Lavender Shortbread Cookies

Foraging is something that has always fascinated me. I was never very dedicated to it, but my sister always knew where to find the best morel mushrooms; she would go through the woods picking all the edible leaves and make salads with dandelion greens. Because of her interest, my parents got her a book about cooking with flowers – it was more about picking blossoms from your flower garden than it was about foraging, but I’ve never forgotten the lavender shortbread recipe that we made. It is floral and sweet and for some reason I cannot stop eating it when we have it around.

Now, I have friends who get excited when ramp season starts, or know when to pick plantain leaves, or the best way to cook fiddleheads or nettles. I’m still way behind on learning to forage, but lately the lavender bushes in everyone’s yards around the neighborhood have been blooming, and I was inspired to pull out this recipe, again. If you don’t have lavender growing around you, many spice stores (such as Penzy’s) will carry it.

Lavender Shortbread Cookies
Adapted from “Edible Flowers: A Kitchen Companion with Recipes” by Kitty Morse
Makes about 24 cookies

1 cup butter, room temperature
1/2 cup granulated sugar
2 cups all-purpose flour
1/2 lemon, zested
11/2 tablespoons fresh or 3/4 teaspoon dried lavender blossoms
Additional blossoms, for garnish

In a large bowl using an electric mixer, cream the butter and sugar until light and fluffy. Add the flour in increments, mixing until a smooth, firm dough forms. Stir in the lemon zest and lavender blossoms. Line a flat surface with parchment paper and lightly flour. Divide the dough into 2 equal parts and roll out into 2 (10-by-7-inch) rectangles about ¼-inch thick. Place the parchment on a baking sheet and refrigerate at least 2 hours or overnight.
Preheat the oven to 325 degrees. Using your favorite shaped cutter, cut out the cookies. Place them onto a nonstick or parchment-lined baking sheet, spacing them 1 inch apart so they have room to expand.
Bake for 18 to 20 minutes, or until the cookies turn light brown around the edges. Watch them carefully so they don’t burn. Remove the cookies from the oven and let them cool completely. Store in an airtight container.

Write Me A Book, Put My Voice Inside It: A Stranger in Olondria by Sofia Samatar

Occasionally, I am guilty of spending more time reading about books or daydreaming about them or rearranging them on my shelves than actually reading books. Sometimes, I plow through reading them so quickly, I barely have time to absorb them or think about them at all and then I’m onto the next one – which is partly why I missed writing about Pachinko, Vacationland, Never Let Me Go, Come As You Are, Gilgamesh, Beloved, and Gideon the Ninth over the last year. I enjoy writing about the books I read because it allows me to gather my thoughts, see patterns that I might not have noticed right away, and re-live some aspects of the book. Writing also carries a danger with it, though, which is that it tends to concretize those thoughts. Once written, they form something more rigid than the swirling ideas and emotions that existed before. Rigid things are less likely to fit everywhere they need to go; they are harder to reshape and may end up broken – either by accident, or by necessity.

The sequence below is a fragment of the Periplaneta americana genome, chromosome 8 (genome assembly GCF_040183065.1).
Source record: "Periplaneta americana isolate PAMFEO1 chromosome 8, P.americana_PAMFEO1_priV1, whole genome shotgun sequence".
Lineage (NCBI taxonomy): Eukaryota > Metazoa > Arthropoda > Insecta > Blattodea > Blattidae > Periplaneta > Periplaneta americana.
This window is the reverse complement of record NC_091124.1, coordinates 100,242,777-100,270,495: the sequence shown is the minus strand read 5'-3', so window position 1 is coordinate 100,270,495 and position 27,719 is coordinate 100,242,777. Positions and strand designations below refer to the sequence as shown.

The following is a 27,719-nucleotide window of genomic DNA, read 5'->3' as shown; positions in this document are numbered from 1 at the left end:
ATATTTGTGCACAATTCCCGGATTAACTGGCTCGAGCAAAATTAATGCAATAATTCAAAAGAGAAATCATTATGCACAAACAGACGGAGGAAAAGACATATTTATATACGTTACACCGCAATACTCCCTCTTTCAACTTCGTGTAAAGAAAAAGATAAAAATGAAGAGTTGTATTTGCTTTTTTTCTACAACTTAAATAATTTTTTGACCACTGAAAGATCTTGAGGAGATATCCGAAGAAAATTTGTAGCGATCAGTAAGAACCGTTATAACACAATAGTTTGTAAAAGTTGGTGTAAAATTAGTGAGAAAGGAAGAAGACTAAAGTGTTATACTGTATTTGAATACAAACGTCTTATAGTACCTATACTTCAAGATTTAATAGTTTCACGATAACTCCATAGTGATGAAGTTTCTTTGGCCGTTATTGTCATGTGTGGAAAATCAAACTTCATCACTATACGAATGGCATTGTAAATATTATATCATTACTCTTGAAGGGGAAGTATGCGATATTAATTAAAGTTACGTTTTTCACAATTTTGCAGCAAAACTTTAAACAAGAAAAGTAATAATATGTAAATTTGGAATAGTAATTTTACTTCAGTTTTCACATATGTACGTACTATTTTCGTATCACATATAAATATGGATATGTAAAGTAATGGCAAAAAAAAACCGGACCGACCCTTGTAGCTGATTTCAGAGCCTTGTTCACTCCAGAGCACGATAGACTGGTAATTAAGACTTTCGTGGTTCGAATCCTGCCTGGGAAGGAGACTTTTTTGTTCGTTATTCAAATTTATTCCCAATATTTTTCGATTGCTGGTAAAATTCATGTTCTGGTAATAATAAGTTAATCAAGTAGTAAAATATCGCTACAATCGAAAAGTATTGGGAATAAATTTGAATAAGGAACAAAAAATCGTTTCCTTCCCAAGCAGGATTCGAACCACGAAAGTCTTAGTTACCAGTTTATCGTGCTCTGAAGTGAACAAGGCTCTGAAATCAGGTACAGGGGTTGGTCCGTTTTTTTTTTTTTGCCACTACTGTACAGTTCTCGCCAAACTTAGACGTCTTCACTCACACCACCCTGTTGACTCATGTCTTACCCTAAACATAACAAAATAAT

Some of those themes of rigidness versus flexibility, writing versus speaking, logic versus experience are at the heart of A Stranger in Olondria. I didn’t notice immediately upon reading it, however. It started off feeling almost like a travel-memoir with luscious descriptions of islands and cities inspired by Sudan, the Ottoman Empire, the Iberian Peninsula, and the Mediterranean. I wanted to go there. I honestly might have been completely happy if the book continued in this vein without any plot at all, but the story did grow from there. It became a haunting, then a story of religious persecution, and finally a journey of self-discovery and homecoming. It wasn’t until well after I put the book down, however, that the themes that ran through every chapter and every travel stop started to make themselves known to me.

Jevick is the son of a wealthy pepper merchant who longs to hear stories about Olondria. When his father dies, Jevick has his opportunity to finally go there himself as a merchant. However, on the way he meets a dying girl and when he begins to be haunted by her, he is trapped in Olondria until he can find a way to let her ghost pass on.

Before I started reading A Stranger in Olondria (which is subtitled Being the Complete Memoirs of the Mystic, Jevick of Tyom), I was aware that Sofia Samatar’s father was a Somali scholar, historian, and writer, and that Samatar had done her own Masters and PhD on African literature, but I did not fully appreciate how much her experiences and her Somali heritage shaped the book until I found this article from Strange Horizons. In the article, A Stranger in Olondria is compared to African memoirs, stories of the African diaspora, African themes of returning home a different person, the fear of the erasure of one’s home culture by a colonizer, and the relationship we have with the dead. I learned that for much of history, Somali was an unwritten language with a rich oral tradition. That was when the first theme revealed itself to me and as I followed its thread, I began to realize how layered and multi-faceted the themes in A Stranger in Olondria truly are because like Somali, Jevick’s native language is unwritten. His adventure begins when he sees written language for the first time.